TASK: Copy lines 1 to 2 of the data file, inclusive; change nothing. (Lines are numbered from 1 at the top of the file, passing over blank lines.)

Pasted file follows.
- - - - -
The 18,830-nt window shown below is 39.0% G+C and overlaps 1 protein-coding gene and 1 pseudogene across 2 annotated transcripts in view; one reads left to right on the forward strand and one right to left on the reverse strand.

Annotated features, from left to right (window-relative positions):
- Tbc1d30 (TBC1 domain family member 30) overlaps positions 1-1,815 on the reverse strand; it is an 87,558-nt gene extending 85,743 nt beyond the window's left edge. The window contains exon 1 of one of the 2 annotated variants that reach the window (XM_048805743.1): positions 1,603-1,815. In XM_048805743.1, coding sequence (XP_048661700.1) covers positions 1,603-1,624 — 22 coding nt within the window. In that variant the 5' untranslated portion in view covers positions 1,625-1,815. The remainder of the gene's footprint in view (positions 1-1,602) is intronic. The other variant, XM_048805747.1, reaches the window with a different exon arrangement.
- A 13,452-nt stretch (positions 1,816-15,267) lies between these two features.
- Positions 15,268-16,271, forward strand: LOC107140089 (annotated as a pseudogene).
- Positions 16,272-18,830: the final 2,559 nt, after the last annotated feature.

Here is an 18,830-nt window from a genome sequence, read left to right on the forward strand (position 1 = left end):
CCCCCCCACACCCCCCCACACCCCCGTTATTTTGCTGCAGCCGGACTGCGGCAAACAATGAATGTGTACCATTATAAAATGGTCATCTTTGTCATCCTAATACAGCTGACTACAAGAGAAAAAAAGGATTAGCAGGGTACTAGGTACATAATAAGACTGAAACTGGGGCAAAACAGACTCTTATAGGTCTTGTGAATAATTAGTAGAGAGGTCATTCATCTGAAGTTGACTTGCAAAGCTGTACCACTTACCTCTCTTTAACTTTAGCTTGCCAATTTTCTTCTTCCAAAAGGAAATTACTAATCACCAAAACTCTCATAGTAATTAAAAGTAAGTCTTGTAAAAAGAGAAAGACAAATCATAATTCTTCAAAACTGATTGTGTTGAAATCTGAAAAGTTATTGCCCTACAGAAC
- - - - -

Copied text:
The 18,830-nt window shown below is 39.0% G+C and overlaps 1 protein-coding gene and 1 pseudogene across 2 annotated transcripts in view; one reads left to right on the forward strand and one right to left on the reverse strand.

Annotated features, from left to right (window-relative positions):